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How to make Python run as fast (or faster) than Julia


On Fri, 02 Mar 2018 14:45:55 -0600, Python wrote:

> On Mon, Feb 26, 2018 at 09:57:06AM +0000, Steven D'Aprano wrote:
>> Besides, if you want Python with no GIL so you can run threaded code,
>> why aren't you using IronPython or Jython?
> 
> But this is just another oversimplified argument.  In the real world
> there rather often exist constraints which have nothing to do with what
> is technically possible, but which make impractical or infeasible what
> may be technically possible.

Of course it is simplified. As is the argument that the GIL is the source 
of all evil, er, why Python threading is slow.

In reality, we may have good reasons for not using IronPython or Jython, 
such as the desire for the latest 3.x version, or because we rely on C 
external libraries that don't work under the CLR or JVM.


[...]
> But back to the point of the thread, I think it's ironic that you're
> basically making the benchmarks' argument:  Choose the tool which suits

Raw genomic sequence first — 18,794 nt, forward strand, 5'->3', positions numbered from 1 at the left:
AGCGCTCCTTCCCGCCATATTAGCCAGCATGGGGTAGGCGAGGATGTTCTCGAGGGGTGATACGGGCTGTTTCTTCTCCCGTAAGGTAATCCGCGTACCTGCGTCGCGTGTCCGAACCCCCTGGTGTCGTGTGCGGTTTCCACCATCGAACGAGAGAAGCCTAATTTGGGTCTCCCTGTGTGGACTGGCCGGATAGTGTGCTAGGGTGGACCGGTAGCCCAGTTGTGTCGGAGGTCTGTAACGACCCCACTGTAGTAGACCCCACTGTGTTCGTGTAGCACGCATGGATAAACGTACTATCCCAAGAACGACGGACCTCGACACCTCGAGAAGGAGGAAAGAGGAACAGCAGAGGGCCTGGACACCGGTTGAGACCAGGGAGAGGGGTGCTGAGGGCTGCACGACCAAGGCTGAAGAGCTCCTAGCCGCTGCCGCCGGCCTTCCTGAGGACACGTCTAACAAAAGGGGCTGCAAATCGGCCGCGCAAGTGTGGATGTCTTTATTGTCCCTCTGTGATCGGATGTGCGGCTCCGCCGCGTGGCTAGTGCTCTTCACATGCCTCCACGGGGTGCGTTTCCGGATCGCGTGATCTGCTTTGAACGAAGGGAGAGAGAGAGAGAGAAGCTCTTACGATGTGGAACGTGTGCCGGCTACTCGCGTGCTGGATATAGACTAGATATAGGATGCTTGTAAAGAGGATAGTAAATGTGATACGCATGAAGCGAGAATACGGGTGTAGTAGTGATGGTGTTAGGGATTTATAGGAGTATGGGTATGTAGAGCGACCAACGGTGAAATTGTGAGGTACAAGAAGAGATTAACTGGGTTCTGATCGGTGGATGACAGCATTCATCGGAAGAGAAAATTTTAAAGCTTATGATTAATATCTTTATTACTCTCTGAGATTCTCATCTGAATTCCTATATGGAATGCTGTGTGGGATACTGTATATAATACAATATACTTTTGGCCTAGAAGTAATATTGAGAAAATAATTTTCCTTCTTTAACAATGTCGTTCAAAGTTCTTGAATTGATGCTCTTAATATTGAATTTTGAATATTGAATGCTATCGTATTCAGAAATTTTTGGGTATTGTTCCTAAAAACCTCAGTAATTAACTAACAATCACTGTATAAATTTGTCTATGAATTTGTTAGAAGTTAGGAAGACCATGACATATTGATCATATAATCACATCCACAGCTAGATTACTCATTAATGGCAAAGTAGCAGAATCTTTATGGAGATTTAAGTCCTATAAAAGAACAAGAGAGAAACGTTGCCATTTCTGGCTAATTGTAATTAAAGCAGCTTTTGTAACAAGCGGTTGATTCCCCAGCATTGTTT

> the solution you need.  You argue we should use IronPython or Jython
> when threads are needed, and the Julia benchmarks *imply* (but never
> actually argue, AFAICT) that if you need a solution which relies on
> heavy use of function calls, since Python will be slower than Julia, you
> should therefore choose Julia instead.

Indeed. While I haven't said so explicitly in this thread, I agree 
entirely with everything you say here. One of the things I'm very 
interested in is the possibility of writing number-crunching code in 
Julia and calling it from Python.

I haven't tried it yet, but it is on my bucket-list :-)


> But that's only a sensible
> conclusion if all other things be equal, which of course they are not,
> neither for Julia vs. Python, nor for Python vs. Jython or IronPython
> (though likely the latter case is slightly closer to being true).

There are always constraints on what language you might use. Foo-lang 
might be the best language for the job, but since I don't know the 
language (or even heard of it), I can't use it. You may be constrained by 
familiarity, shop politics, customer requirements, the availability of 
staff, personal preferences, legal requirements, etc.

But taking all of those things into consideration, the conclusion still 
fits: use the language that suits you and the job best. If that language 
is Python, then this is how you can get the best performance if and when 
needed.



-- 
Steve